3 Bargain Stocks for Brave Investors

THE VALUE INVESTOR: Looking to add to your equity portfolio? These three companies are trading at significantly less than their fair value and could prove to be profitable

Emma Wall 27 August, 2015 | 12:12PM
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Stock markets have bounced around this week – significantly depressed on Monday, with reversed fortunes just 24 hours later. Buying equities on these short-term fluctuations is best left to the professionals but if you are looking for long term investment opportunities we have highlighted three stocks that are trading at below their market value according to Morningstar equity analysts.

Burberry (BRBY)

If you had been savvy enough to invest in Burberry in November 2008 when the shares were worth £1.60 you would have seen your money grow ten times in value. A lot of this share price inflation can be put down to the appointment of Christopher Bailey as head designer in 2009.The Yorkshire-born creative overhauled Burberry’s image and its global revenues. In October 2013 Burberry chief executive Angela Ahrendts left to work for Apple (AAPL) and Bailey took over as chief executive – retaining his position as chief creative officer too. The share price dipped on the news – but stabilised to rise to a peak of £19 in February this year.

But a lot of the global interest Bailey sparked is centred in emerging markets – and in particular Asia. The luxury brand opened a flagship store in Shanghai in April last year with a 1,500-guest party. And so when the Chinese stock market began to lose value earlier this year, so did Burberry’s share price.

“Our forecast for 2016 growth is for low-single-digit retail space expansion resulting in retail growth reaching mid-to-high single digits after additional positive same-store sales are offset by exchange-rate fluctuations, 20 store openings, and 20 closings,” said Morningstar equity analyst Paul Swinand.

“Possessing a brand with recognisable fashion elements such as its iconic plaids and a history of innovations, including patenting the trench coat and creating the fabric gabardine, the Burberry brand is a source of superior economic returns, in our view, that is hard for competitors to encroach on

Prudential (PRU)

Prudential is another stock that has been hit by its exposure to China. The insurer’s head of Asia business Tony Wilkey said earlier this month: “So far we have not seen any significant negative impact either in China or in Hong Kong.”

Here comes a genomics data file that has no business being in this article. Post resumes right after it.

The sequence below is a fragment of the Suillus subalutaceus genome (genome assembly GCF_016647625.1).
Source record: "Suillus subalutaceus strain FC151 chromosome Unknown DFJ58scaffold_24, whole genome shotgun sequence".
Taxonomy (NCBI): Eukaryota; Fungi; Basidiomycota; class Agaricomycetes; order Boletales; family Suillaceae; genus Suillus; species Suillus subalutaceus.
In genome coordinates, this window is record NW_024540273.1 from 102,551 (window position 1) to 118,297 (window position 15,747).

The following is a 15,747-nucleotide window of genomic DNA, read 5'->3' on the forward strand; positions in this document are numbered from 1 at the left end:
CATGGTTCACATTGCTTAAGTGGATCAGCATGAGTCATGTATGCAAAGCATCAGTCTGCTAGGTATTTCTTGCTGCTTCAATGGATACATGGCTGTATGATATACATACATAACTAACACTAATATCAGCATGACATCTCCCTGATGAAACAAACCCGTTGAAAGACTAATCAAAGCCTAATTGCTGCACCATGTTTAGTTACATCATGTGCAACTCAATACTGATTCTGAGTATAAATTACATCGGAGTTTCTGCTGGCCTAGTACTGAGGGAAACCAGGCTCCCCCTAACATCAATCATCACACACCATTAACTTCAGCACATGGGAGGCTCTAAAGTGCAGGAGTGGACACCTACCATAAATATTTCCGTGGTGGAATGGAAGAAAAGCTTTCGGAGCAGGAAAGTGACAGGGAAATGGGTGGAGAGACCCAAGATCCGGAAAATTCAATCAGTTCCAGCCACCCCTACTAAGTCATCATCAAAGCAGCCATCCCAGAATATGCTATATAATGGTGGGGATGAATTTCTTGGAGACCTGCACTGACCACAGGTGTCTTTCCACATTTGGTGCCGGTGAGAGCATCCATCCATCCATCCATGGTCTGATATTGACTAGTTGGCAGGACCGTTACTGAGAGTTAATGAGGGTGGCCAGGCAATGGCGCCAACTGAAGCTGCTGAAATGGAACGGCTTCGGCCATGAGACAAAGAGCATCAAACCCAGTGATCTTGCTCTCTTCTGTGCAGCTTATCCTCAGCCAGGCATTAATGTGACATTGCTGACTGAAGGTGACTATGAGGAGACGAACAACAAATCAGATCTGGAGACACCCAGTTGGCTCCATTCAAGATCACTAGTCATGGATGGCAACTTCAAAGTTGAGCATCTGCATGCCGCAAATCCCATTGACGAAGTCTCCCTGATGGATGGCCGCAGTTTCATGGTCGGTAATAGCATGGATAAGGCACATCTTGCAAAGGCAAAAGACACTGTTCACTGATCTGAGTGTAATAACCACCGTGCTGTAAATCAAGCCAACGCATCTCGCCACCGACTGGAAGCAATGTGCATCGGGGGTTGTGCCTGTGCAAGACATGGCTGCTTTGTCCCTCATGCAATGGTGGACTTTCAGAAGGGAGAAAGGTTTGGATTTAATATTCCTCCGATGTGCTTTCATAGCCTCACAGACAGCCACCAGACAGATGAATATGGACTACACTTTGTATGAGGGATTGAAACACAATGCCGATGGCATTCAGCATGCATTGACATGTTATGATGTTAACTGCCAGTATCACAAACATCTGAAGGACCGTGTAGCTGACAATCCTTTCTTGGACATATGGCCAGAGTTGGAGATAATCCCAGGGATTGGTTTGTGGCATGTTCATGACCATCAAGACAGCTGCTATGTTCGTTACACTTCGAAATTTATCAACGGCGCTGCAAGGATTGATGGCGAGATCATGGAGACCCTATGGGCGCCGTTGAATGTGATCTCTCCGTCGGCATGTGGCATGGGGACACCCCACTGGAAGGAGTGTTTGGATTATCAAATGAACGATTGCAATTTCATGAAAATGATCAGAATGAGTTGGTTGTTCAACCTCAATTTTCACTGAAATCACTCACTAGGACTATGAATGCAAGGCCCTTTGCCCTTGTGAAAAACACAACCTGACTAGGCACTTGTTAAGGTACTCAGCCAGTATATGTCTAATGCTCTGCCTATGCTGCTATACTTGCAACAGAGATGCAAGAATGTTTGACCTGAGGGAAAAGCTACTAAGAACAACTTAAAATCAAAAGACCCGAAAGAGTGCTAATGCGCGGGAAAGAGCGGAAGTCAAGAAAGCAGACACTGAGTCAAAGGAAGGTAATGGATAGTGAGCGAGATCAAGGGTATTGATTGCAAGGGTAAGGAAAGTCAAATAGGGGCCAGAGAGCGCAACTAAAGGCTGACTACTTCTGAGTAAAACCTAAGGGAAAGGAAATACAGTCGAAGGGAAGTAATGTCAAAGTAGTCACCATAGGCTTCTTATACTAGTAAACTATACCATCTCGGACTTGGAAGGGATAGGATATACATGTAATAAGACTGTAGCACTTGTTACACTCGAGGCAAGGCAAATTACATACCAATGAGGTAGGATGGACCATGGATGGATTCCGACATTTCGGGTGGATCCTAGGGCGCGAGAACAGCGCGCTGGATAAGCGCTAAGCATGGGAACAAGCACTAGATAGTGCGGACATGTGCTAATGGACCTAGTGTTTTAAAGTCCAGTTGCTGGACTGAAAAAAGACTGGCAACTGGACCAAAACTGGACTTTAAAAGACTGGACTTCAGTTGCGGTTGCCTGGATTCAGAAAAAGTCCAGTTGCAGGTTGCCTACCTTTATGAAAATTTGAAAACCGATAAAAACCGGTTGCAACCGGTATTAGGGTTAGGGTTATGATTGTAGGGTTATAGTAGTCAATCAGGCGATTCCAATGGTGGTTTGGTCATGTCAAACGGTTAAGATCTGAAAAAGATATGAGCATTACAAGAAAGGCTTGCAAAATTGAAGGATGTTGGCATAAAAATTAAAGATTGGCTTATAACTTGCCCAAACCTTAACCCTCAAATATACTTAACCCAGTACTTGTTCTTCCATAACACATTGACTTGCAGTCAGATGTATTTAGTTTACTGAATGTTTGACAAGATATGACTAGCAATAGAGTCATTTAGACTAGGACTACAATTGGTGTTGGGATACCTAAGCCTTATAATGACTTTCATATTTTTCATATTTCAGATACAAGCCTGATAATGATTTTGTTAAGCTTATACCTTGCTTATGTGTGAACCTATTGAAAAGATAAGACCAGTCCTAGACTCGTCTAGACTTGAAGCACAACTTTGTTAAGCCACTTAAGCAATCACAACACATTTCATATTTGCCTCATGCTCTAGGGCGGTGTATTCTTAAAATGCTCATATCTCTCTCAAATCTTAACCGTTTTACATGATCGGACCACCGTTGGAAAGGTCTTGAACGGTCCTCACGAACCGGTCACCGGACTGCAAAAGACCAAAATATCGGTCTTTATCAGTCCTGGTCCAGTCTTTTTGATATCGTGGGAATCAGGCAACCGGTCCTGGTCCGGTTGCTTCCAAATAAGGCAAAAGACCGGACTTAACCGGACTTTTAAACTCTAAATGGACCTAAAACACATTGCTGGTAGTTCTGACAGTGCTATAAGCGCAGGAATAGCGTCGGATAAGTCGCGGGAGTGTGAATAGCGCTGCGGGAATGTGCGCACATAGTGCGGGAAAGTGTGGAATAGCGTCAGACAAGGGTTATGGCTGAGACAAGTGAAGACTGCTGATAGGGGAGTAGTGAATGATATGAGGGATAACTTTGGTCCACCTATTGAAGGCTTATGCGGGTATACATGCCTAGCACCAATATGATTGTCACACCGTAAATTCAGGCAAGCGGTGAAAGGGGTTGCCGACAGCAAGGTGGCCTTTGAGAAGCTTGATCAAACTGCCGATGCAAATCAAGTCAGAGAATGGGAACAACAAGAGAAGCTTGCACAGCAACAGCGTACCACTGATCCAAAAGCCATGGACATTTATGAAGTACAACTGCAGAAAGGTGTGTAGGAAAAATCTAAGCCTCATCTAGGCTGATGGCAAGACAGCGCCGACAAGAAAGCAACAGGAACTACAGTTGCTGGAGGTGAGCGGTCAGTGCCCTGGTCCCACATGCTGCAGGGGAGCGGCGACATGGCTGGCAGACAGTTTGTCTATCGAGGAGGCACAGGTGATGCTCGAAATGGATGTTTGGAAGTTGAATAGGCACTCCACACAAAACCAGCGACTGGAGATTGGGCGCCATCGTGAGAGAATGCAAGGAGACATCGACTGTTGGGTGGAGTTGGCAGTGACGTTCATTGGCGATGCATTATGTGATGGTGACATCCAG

It is the second hit in as many years for the insurer; last year the Pru shares fell along with all other annuity providers when Chancellor George Osborne scrapped compulsory annuity purchase on retirement. But Morningstar equity analyst Vincent Lui says that the company’s opportunistic expansion in new products and markets that has fueled revenue growth for the U.K. insurer at an industry-leading pace in the post-financial-crisis era.

“While the U.K. business has been gradually shifting from insurance to corporate pensions to alleviate some of its capital needs, we think Prudential plc is likely to face fierce competition from more traditional asset managers in the retirement market in the region,” he said.

“Prudential's Asia business remains the crown jewel of the insurance group, selling high-margin products, including health and protection insurance, through an extensive agent network.”

BHP Billiton (BLT)

Commodities have had a tricky run – and if China is going to be spending less on development and infrastructure in the near future this is not going to change any time soon. But that does not change the fundamentals of BHP as a business. Morningstar equity analyst Mark Taylor says the bulk of the BHP Billiton fair value estimate derives from just three commodities: iron ore, copper, and petroleum in broadly equal one-third contributions. With the exception of iron ore, Taylor thinks BHP lacks real pricing power in its products, but it is worth significantly more than the current share price of £10.64.

“This narrow-moat company has several key advantages,” said Taylor. “It produces a range of commodities from oil and gas to nickel, and it is a major producer of iron ore, copper, thermal coal, and metallurgical coal. Geographic and product diversification give BHP Billiton more stable cash flow and lower operating risk than most of its mining peers.”

The information contained within is for educational and informational purposes ONLY. It is not intended nor should it be considered an invitation or inducement to buy or sell a security or securities noted within nor should it be viewed as a communication intended to persuade or incite you to buy or sell security or securities noted within. Any commentary provided is the opinion of the author and should not be considered a personalised recommendation. The information contained within should not be a person's sole basis for making an investment decision. Please contact your financial professional before making an investment decision.

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About Author

Emma Wall  is former Senior International Editor for Morningstar